Said to be the descendants of the priest Zadok, the chief priest during the first temple period. Subsequently, all Sadducean priests had been able to trace their lineage directly to Zadok. Throughout the first and second temple periods, the position of high priest came from their ranks. They advocated a literal and strict interpretation of the written Torah and rejected the oral interpretations brought in by the Pharisees.
One of the most important differences between this group and the Pharisees is the latter’s belief in resurrection of the dead. This often was a point of quarrels and contentions as demonstrated in the Bible when Paul exploited this disagreement in his trial at Caesarea.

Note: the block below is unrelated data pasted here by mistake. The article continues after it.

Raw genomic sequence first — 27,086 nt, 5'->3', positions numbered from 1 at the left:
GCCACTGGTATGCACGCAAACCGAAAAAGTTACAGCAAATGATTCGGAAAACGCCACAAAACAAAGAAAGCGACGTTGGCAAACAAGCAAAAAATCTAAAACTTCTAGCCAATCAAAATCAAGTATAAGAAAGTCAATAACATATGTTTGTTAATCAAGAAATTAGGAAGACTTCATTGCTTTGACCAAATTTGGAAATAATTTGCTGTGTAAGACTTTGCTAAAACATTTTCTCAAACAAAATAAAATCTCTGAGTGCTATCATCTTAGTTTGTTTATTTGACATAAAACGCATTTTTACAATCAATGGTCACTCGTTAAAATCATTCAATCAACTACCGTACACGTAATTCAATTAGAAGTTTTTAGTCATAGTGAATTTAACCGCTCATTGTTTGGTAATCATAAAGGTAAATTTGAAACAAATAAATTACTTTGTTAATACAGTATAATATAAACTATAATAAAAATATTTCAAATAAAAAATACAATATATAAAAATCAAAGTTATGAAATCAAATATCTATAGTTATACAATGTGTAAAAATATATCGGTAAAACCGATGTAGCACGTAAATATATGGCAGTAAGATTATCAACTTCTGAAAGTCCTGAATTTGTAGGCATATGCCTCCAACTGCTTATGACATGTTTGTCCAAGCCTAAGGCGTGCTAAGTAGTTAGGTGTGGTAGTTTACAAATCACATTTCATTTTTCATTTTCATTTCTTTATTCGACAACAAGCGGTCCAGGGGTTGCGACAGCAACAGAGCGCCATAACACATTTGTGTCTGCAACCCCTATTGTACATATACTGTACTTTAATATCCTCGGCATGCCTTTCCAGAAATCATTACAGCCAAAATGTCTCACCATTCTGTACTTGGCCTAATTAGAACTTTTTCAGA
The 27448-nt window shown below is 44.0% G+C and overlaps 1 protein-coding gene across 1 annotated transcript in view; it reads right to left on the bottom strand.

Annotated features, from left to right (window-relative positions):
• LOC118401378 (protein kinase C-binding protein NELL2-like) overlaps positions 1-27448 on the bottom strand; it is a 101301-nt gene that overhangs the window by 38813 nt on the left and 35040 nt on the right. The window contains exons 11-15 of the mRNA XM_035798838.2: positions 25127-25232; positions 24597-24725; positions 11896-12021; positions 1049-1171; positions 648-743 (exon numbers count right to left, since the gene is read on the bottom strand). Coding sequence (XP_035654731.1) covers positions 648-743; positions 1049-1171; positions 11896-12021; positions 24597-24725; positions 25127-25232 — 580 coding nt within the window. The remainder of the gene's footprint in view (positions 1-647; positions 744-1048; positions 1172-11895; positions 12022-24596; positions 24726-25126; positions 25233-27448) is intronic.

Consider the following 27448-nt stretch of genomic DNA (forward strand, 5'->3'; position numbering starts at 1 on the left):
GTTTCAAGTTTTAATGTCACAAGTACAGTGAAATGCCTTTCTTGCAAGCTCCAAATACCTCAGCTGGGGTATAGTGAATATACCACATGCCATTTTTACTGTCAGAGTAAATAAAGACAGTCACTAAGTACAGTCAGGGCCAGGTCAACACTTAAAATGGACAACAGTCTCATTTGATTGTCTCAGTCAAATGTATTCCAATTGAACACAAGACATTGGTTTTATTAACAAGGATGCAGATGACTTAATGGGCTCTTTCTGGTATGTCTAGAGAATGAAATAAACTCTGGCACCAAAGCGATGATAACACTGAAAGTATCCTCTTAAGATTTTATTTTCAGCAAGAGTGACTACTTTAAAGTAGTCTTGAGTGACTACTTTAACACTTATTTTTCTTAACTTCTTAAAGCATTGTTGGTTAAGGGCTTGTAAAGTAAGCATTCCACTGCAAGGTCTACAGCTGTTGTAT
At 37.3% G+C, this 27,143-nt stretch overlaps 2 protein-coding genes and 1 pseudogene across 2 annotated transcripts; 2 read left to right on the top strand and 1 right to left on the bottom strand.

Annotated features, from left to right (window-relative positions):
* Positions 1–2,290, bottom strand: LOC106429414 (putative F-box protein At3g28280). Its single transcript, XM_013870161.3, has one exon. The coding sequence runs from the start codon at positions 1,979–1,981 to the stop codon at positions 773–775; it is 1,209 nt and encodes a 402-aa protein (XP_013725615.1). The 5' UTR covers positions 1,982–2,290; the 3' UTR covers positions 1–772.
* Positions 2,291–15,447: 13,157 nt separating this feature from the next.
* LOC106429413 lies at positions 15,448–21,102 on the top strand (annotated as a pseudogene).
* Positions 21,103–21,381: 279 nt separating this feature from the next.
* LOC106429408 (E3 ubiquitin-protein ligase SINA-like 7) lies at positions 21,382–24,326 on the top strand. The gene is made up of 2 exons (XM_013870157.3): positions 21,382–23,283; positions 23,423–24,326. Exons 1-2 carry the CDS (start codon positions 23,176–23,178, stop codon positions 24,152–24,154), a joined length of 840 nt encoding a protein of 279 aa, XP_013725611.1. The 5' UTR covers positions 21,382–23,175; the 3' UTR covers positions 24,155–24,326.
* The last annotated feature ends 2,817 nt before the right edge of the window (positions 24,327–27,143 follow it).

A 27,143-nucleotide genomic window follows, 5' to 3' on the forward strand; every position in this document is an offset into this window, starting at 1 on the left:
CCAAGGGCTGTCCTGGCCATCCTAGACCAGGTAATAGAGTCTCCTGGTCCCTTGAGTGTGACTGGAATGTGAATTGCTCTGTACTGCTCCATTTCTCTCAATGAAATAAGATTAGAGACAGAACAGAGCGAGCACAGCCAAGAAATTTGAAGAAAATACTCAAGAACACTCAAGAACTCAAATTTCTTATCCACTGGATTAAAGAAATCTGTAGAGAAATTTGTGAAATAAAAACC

They were the most thoroughly Hellenised of all the groups and have been known to be collaborators with all the occupying power, whether Greeks or Romans. Apart from their rejection of the oral interpretative tradition of the Pharisees, they also differed in terms of how they interpreted the written Torah.
Altogether they were not as strict as the Pharisees in the requirement of the common people to obey the Torah. They were, however, always the minority and their base was the temple. When this was destroyed, however, they vanished and left the Pharisees to develop what today we call Rabbinic Judaism.